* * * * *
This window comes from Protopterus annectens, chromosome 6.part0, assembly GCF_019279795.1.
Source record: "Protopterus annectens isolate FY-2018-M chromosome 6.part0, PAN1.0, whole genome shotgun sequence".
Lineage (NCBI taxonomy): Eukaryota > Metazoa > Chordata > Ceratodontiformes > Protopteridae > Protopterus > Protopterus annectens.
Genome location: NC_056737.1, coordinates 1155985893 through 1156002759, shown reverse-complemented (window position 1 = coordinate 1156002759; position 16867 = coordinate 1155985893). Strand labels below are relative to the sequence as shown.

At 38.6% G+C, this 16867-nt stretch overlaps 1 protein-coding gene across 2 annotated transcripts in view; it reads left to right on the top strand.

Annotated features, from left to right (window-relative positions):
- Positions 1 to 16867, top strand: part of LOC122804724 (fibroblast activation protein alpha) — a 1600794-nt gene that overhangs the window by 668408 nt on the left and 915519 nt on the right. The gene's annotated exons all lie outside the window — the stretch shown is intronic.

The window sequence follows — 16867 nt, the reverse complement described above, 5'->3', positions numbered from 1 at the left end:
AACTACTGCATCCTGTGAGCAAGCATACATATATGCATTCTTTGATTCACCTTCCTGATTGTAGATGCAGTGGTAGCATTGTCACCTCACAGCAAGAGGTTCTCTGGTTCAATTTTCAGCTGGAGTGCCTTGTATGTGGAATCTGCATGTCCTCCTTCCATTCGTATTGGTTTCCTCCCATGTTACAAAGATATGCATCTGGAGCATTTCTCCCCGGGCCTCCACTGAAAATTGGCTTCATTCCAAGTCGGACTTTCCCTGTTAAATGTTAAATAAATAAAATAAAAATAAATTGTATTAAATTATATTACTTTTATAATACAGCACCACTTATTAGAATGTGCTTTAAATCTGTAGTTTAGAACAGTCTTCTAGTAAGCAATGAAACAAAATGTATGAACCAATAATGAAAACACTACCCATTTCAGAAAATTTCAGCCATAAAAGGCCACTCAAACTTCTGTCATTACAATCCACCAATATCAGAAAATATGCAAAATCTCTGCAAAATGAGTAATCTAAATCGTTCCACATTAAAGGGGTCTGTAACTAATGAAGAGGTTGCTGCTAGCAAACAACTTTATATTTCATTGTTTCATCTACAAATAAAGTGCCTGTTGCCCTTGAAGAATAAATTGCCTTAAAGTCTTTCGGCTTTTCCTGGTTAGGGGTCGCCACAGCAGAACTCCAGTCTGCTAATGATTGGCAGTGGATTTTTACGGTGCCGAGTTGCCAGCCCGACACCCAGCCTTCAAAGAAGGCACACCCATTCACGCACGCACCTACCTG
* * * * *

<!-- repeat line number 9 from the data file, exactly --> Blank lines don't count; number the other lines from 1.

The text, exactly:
AACTACTGCATCCTGTGAGCAAGCATACATATATGCATTCTTTGATTCACCTTCCTGATTGTAGATGCAGTGGTAGCATTGTCACCTCACAGCAAGAGGTTCTCTGGTTCAATTTTCAGCTGGAGTGCCTTGTATGTGGAATCTGCATGTCCTCCTTCCATTCGTATTGGTTTCCTCCCATGTTACAAAGATATGCATCTGGAGCATTTCTCCCCGGGCCTCCACTGAAAATTGGCTTCATTCCAAGTCGGACTTTCCCTGTTAAATGTTAAATAAATAAAATAAAAATAAATTGTATTAAATTATATTACTTTTATAATACAGCACCACTTATTAGAATGTGCTTTAAATCTGTAGTTTAGAACAGTCTTCTAGTAAGCAATGAAACAAAATGTATGAACCAATAATGAAAACACTACCCATTTCAGAAAATTTCAGCCATAAAAGGCCACTCAAACTTCTGTCATTACAATCCACCAATATCAGAAAATATGCAAAATCTCTGCAAAATGAGTAATCTAAATCGTTCCACATTAAAGGGGTCTGTAACTAATGAAGAGGTTGCTGCTAGCAAACAACTTTATATTTCATTGTTTCATCTACAAATAAAGTGCCTGTTGCCCTTGAAGAATAAATTGCCTTAAAGTCTTTCGGCTTTTCCTGGTTAGGGGTCGCCACAGCAGAACTCCAGTCTGCTAATGATTGGCAGTGGATTTTTACGGTGCCGAGTTGCCAGCCCGACACCCAGCCTTCAAAGAAGGCACACCCATTCACGCACGCACCTACCTG